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Within an ASPX page, I want to end the response at specific points (not due to an error condition), depending on code path, so that nothing else is sent back down the stream. So naturally used:


This results in a ThreadAbortException, which is by design.

The following seems to work but does not look like the correct approach as per this SO question:


So, how about this?

Response.SuppressContent = true

and then just let the page complete normally.

I could just handle and swallow the ThreadAbortException, but I just want to find out if there is anything wrong/gotchas with the SuppressContent approach?

Edit: To give a bit more of an example. Say I have a ASPX page whereby I may change the content-type to one of a number of possibilities. Depending on the content-type and scenario, at a given point in the code I want to prevent any more content from being sent to the client. Assume after SuppressContent has been set set to true, that there is no issue with any further server-side code running. I just don't want anything else to be sent to the client.

Edit 2: MyPage.aspx - has a master page which may include standard content, headers, footers etc etc. This page can just render as a normal page. It also can just write out an (e.g.) XML document to be downloaded. If writing out an XML document (determined on page load), it will clear the ouput, set the content-type to XML, write all the XML out and then if left normally, you end up with the rest of the ASPX page rendering being tacked on to the end - that is obviously not required/breaks the XML.

Edit 3: For now I'm using the SuppressContent approach. To try and draw this question to a close, I'm raising a bounty and will put the question another way: When should you use SuppressContent? Why would you use it instead of Response.End?

Please see the answer I provided below for the solution I actually ended up with as I eventually found a way to avoid the ThreadAbortException when using Response.End. I had already excepted an answer by this point.

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It sounds like you need to carefully examine your code to see what else could be writing out to the response stream after you've finished. This all has the sound of being a teensy bit "spaghetti". –  Jeremy McGee Dec 11 '09 at 13:51
There are no other Response.Writes or anything from the code behind. The problem is that if the page actually writes out an XML document instead of the normal HTML page output, once I've changed the content-type to XML and written the XML out, I don't want the remainder of the ASPX page to be rendered - that would obviously break the XML –  AdaTheDev Dec 11 '09 at 13:59

7 Answers 7

up vote 3 down vote accepted

update - warning: there is a better method, don't use this, see Ethan's answer instead!

I wouldn't say there is a valid reason to avoid the Response.End. Wanting to avoid the cost of the ThreadAbortException, by letting the page request cycle go on and have it do extra work that isn't necessary doesn't seem right.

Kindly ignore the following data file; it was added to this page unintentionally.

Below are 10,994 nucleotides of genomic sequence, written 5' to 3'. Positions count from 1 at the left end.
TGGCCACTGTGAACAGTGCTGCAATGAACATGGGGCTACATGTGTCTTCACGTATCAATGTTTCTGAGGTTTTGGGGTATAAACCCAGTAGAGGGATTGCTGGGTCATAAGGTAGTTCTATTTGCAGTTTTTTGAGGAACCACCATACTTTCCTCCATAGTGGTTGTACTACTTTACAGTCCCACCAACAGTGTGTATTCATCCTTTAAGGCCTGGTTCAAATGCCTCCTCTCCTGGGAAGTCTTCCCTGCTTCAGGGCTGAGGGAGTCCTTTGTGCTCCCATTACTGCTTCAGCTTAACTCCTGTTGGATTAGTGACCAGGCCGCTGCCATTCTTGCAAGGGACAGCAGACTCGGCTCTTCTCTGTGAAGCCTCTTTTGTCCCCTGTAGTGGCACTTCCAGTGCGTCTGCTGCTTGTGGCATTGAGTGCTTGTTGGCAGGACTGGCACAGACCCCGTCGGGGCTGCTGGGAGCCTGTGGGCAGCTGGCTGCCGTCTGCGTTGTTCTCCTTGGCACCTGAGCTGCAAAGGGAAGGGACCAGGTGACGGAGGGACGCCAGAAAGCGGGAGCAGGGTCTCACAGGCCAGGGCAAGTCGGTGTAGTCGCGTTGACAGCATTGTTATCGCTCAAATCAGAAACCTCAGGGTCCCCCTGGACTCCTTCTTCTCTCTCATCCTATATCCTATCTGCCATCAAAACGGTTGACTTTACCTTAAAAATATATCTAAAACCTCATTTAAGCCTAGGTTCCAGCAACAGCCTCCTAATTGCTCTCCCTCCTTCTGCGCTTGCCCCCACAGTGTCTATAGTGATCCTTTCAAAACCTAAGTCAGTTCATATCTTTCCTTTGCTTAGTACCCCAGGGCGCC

ThreadAbortException is a special type of exception meant to stop a thread from execution (its re-thrown automatically even if caught). That said, there are some scenarios where it could do harm (see community content added at the end of ThreadAbortException).

Unless you are in one of those scenarios you should stick to Response.End. Note that some usages around, do a SuppressContent & Response.End, I guess in cases that you want to avoid some stuff that would come from the internal Response.Flush.

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I think this sums up the overall picture I've been getting from looking into this. Had seen a couple of articles using the SuppressContent/Response.End approach. Pointing to the community content section at the link was also useful. –  AdaTheDev Dec 14 '09 at 22:15
Make sure to read @Ethan's answer, you should never use Response.End(). –  Igor Brejc Jun 8 '14 at 16:26
After reading it, I totally agree. Adding a note on the top of my answer. –  eglasius Jun 10 '14 at 7:10

I know this is an old question, but I'm including this for the benefit of anyone who might stumble into this post. I've been chasing down a bug that led me to review my use of Response.End, and discovered an MSDN post from a year after this question that could be summarized as "Never, ever use Response.End". Here's what Thomas Marquardt, who designed the Integrated Pipeline for IIS7, says about it:

The End method is also on my “never use” list. The best way to stop the request is to call HttpApplication.CompleteRequest. The End method is only there because we tried to be compatible with classic ASP when 1.0 was released. Classic ASP has a Response.End method that terminates processing of the ASP script. To mimic this behavior, ASP.NET’s End method tries to raise a ThreadAbortException. If this is successful, the calling thread will be aborted (very expensive, not good for performance) and the pipeline will jump ahead to the EndRequest event. The ThreadAbortException, if successful, of course means that the thread unwinds before it can call any more code, so calling End means you won’t be calling any code after that. If the End method is not able to raise a ThreadAbortException, it will instead flush the response bytes to the client, but it does this synchronously which is really bad for performance, and when the user code after End is done executing, the pipeline jumps ahead to the EndRequest notification. Writing bytes to the client is a very expensive operation, especially if the client is halfway around the world and using a 56k modem, so it is best to send the bytes asynchronously, which is what we do when the request ends the normal way. Flushing synchronously is really bad. So to summarize, you shouldn’t use End, but using CompleteRequest is perfectly fine. The documentation for End should state that CompleteRequest is a better way to skip ahead to the EndRequest notification and complete the request.